In this case, we could replace [:blank:] with [:space:] and get the same result.

echo “a b c de f c” | tr -s ‘[:space:]’

Deleting Characters
The differences between [:blank:] and [:space:] become apparent when we delete characters. To do this, we use the -d (delete) option, and provide a set of characters that tr will look for in its input stream. Any that it finds are removed.

echo “a b c de f c” | tr -d ‘[:blank:]’

The spaces are deleted. Note that we get a newline after the output stream is written in the terminal window. If we repeat that command and use [:space:] instead of blank, we’ll get a different result.

echo “a b c de f c” | tr -d ‘[:blank:]’

This time we don’t start a new line after the output, the command prompt is butted right up against it. This is because [:space:] includes newlines. Any spaces, tabs, and newline characters are removed from the input stream.

Of course, you could use an actual space character as well.

echo “a b c de f c” | tr -d ‘ ‘

We can just as easily delete digits.

echo abcd123efg | tr -d ‘[:digit:]’

By combining the -c (complement) and -d (delete) options we can delete everything apart from digits.

echo abcd123efg | tr -cd ‘[:digit:]’

Note that everything apart from digits mean all letters, and all whitespace, so once again we lose the terminating newline.

Combining and Splitting Lines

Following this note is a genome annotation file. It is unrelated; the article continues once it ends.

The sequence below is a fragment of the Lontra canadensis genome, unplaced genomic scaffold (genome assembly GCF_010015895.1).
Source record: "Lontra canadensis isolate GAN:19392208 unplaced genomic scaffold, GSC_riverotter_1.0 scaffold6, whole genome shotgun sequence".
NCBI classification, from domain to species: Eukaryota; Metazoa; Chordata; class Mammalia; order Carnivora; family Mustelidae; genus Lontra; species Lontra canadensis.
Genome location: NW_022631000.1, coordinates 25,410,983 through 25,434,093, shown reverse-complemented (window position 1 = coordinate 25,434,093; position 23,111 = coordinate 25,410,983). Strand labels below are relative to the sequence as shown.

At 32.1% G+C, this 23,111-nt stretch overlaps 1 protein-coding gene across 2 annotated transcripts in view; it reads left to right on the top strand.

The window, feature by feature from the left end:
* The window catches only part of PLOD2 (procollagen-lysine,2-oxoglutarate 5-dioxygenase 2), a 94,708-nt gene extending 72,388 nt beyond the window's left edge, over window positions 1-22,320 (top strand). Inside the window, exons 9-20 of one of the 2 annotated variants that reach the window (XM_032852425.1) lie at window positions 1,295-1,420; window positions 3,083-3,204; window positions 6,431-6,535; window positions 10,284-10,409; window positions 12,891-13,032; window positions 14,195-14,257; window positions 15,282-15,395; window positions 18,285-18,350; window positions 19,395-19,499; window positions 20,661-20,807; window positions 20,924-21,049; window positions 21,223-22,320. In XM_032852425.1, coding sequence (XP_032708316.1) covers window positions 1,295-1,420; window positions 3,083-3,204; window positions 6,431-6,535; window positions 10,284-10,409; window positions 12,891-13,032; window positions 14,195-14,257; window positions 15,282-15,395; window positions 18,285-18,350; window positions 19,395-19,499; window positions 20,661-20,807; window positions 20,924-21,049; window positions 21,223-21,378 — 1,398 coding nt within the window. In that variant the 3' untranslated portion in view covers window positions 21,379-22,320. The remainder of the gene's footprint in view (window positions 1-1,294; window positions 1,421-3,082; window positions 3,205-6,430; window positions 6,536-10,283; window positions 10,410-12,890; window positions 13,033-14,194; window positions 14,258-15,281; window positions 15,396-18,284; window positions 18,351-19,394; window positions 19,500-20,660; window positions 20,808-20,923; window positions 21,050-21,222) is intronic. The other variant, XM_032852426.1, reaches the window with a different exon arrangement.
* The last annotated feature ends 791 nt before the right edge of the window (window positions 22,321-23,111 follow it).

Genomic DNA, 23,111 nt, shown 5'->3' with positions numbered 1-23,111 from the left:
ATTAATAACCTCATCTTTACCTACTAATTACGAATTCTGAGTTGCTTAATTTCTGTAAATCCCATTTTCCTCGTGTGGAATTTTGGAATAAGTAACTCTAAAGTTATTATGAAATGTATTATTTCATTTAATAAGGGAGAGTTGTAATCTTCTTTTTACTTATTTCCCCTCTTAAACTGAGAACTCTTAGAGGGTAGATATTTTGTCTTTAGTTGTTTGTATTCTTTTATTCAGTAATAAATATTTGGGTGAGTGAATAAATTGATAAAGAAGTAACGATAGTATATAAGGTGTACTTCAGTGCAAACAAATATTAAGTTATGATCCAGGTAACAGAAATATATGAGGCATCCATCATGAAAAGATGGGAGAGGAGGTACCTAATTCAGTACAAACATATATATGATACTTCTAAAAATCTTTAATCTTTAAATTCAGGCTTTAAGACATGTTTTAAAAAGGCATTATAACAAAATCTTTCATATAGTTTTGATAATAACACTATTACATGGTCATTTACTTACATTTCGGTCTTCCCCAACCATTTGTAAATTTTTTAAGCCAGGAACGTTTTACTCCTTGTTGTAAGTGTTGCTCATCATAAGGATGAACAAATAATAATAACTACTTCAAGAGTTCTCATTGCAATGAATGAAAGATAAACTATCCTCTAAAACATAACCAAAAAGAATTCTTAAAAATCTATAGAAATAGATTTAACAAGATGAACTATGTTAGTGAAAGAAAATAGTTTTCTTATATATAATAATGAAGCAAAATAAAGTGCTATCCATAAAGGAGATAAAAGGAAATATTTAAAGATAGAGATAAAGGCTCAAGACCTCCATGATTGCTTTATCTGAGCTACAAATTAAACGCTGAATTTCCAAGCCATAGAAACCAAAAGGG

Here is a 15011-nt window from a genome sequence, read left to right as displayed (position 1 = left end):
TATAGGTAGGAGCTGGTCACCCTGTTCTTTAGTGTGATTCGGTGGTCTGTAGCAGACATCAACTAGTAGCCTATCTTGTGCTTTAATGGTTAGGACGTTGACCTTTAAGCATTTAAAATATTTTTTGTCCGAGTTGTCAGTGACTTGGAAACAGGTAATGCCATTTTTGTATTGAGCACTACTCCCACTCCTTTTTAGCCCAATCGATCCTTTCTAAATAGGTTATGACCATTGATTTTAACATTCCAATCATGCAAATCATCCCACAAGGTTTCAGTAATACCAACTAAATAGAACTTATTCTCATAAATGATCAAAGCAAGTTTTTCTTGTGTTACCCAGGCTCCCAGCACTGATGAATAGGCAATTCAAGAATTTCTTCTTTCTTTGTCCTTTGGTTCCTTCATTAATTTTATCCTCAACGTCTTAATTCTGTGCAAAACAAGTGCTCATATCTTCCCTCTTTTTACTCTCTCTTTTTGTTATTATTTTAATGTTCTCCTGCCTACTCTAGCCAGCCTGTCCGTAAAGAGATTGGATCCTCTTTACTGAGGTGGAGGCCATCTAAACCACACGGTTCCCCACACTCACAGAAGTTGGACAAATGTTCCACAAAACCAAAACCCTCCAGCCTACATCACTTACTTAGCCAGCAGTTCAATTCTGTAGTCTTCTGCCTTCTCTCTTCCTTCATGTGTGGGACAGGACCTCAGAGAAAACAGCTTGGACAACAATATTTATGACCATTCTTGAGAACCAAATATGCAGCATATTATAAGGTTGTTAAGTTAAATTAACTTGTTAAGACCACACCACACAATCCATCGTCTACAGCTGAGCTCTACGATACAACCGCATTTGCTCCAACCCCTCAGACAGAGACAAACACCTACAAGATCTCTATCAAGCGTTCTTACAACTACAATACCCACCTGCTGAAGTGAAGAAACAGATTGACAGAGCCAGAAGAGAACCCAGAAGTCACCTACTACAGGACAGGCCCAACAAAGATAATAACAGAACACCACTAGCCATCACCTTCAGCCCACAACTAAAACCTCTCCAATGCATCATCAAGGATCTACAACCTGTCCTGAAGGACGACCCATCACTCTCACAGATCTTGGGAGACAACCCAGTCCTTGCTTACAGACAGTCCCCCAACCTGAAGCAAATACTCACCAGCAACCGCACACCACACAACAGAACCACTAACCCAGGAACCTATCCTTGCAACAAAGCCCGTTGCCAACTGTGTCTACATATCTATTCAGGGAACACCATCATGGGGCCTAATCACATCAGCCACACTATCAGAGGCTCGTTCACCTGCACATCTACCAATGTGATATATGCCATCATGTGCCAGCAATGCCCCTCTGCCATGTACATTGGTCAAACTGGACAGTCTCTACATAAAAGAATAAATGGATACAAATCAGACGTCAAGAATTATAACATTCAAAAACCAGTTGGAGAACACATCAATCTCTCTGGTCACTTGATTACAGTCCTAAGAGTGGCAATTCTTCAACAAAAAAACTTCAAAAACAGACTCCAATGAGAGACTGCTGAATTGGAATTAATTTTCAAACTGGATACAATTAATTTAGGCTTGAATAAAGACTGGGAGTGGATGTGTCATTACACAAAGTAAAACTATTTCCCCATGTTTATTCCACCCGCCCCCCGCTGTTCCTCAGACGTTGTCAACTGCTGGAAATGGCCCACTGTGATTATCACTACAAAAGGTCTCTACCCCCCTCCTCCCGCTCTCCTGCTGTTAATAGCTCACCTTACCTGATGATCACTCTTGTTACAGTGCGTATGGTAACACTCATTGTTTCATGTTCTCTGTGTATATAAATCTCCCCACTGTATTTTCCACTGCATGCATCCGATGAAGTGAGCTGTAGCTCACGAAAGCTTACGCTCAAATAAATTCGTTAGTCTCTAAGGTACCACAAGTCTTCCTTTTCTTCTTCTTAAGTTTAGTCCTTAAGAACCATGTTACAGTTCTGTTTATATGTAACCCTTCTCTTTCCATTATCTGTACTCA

If we substitute newline characters for spaces, we can split a line of text and place each word on its own line.

echo ‘one two three four’ | tr ‘ ‘ ‘n’

We can change the delimiter that separates words, too. This command substitutes colons ” : ” for spaces.

echo ‘one two three four’ | tr ‘ ‘ ‘:’

We can find whatever delimiter is in use, and replace it with newline characters, splitting difficult to read text into easier to manage output.

The path environment variable is a long string of many directory paths. A colon ” : ” separates each path. We’ll change them to newline characters.

echo $PATH
echo $PATH | tr “:” “n”

That’s much easier to visually parse.

If we have output that we want to reformat into a single line, we can do that too. The file “lines.txt” contains some text, with one word on each line. We’ll feed that into tr and convert it to a single line.

cat files.txt
cat lines.txt | tr ‘n’ ‘ ‘

Using tr With Pipes
We can use the output from tr as the input for another program, or even to tr itself.

This command uses tr four times.

The first tr deletes any hyphens “-” from the input.
The second tr squeezes any repeated spaces into single spaces.
The third tr replaces spaces with underscore “_” characters.
The fourth and final tr converts the string to lowercase.

echo “Mangled FiLE-nAMe.txt” | tr -d ‘-‘ | tr -s ‘ ‘ | tr ‘ ‘ ‘_’ | tr ‘[:upper:]’ ‘[:lower:]’

RELATED: How to Use Pipes on Linux

Simple Is as Simple Does
The tr command is great because it is simple. There’s not much to learn nor remember. But its simplicity can be its downfall, too.

Make no mistake, frequently you’ll find that tr let’s you do what you need without having to reach for more complicated tools like sed .

However, if you’re struggling to do something with tr , and you find yourself building long daisy chains of commands, you probably should be using sed.